This is a no-chop healthy soup recipe that will really cheer you up on an Autumn day. You can make it all in one pan and there is no messing about with boiling water. I do recommend using a stick/hand blender as it avoids any need to lift the pan whilst it is hot and full of heavy liquid. If you find opening cans tricky, there are some great ring-pull gadgets available now or at my local supermarket you can buy both beans and tomatoes in cardboard cartons.

Try serving this soup with a sprinkle of coriander, a dollop of yoghurt and flatbread or tortilla chips. It will keep for up to 3 days in the fridge.

1 can chopped tomatoes
1 can cannelini or butter beans
1 low salt chicken or vegetable stock cube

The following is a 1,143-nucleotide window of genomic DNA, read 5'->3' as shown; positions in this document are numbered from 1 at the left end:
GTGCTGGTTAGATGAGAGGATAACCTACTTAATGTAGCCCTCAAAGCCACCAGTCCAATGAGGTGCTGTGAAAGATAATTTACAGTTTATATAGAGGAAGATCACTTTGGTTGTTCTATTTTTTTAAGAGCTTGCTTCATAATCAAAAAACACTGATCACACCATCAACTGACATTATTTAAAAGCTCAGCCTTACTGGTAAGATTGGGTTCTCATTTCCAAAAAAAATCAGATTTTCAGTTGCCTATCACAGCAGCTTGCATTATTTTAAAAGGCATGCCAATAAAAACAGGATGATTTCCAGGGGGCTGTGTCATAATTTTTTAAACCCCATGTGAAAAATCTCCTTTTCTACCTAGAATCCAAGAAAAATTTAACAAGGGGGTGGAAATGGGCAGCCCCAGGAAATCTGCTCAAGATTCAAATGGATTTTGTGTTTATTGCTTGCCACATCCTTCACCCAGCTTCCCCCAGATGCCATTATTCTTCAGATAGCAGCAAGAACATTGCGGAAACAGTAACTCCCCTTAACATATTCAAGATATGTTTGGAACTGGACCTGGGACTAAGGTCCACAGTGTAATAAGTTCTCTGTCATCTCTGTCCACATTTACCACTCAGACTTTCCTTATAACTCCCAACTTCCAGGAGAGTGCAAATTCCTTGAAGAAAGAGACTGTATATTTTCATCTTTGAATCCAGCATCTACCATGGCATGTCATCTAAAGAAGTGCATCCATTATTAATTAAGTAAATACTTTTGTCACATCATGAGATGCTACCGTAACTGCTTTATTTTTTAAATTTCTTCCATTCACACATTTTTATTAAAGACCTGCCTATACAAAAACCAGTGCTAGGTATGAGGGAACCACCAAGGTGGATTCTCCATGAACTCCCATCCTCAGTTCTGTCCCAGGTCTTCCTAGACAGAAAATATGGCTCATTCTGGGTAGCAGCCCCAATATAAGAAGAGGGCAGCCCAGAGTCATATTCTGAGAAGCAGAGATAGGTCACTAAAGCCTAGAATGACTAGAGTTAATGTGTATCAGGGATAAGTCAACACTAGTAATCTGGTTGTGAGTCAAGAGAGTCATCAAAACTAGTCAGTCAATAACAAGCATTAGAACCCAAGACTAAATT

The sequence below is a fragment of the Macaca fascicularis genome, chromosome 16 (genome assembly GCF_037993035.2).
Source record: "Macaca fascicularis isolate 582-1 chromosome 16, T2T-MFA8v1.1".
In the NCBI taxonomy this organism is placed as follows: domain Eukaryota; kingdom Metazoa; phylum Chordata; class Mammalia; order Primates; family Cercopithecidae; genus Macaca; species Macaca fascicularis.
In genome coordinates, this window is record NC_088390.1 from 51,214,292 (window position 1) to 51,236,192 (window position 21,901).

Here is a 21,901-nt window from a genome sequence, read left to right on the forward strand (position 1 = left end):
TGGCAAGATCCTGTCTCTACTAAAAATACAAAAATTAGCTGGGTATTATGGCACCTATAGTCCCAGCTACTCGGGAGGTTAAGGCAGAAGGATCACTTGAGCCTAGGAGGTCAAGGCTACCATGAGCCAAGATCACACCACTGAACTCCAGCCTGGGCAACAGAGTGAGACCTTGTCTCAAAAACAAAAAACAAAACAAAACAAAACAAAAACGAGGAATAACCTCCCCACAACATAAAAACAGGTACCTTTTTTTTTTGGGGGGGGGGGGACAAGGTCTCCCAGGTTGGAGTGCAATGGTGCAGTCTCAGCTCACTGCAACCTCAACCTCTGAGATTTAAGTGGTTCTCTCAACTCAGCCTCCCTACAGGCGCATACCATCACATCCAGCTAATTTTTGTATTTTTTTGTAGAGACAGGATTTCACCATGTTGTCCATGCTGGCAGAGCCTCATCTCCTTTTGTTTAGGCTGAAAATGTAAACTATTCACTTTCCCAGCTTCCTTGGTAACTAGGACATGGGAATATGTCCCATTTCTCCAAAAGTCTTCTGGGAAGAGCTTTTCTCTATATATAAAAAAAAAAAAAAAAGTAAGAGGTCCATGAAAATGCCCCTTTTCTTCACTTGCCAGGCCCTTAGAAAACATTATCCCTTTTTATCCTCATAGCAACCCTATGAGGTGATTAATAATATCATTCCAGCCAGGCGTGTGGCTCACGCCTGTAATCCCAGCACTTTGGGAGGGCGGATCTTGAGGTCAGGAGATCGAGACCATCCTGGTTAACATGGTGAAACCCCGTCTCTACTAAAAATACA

1 clove of garlic (optional)
250ml water (or use half milk/half water for a richer soup)
1 tsp smoked paprika
1tsp cumin
1/2tsp turmeric

Serves 4

Put a medium sized pan on the hob. Pour in the tomatoes, beans and water. Toss in the stock cube, spices and peeled clove of garlic (if using). Cover and set on a medium heat until it comes to the boil. Then remove the lid and gently simmer for 30 minutes, stirring occasionally.

Turn off the heat and blend until smooth (I use a hand blender so I can just stick it in the pan. If you need to pour it into a food processor or jug blender, let it cool for a bit first). Serve.

Arthritis diet notes
Soup makes a great lunch or light dinner.Whilst all soups are good at keeping you going, this one is particularly filling as it has additional protein and fibre from the beans. They also provide folate which many people with inflammatory arthritis need a little extra of. The spices give the soup an anti-inflammatory boost whilst adding flavour.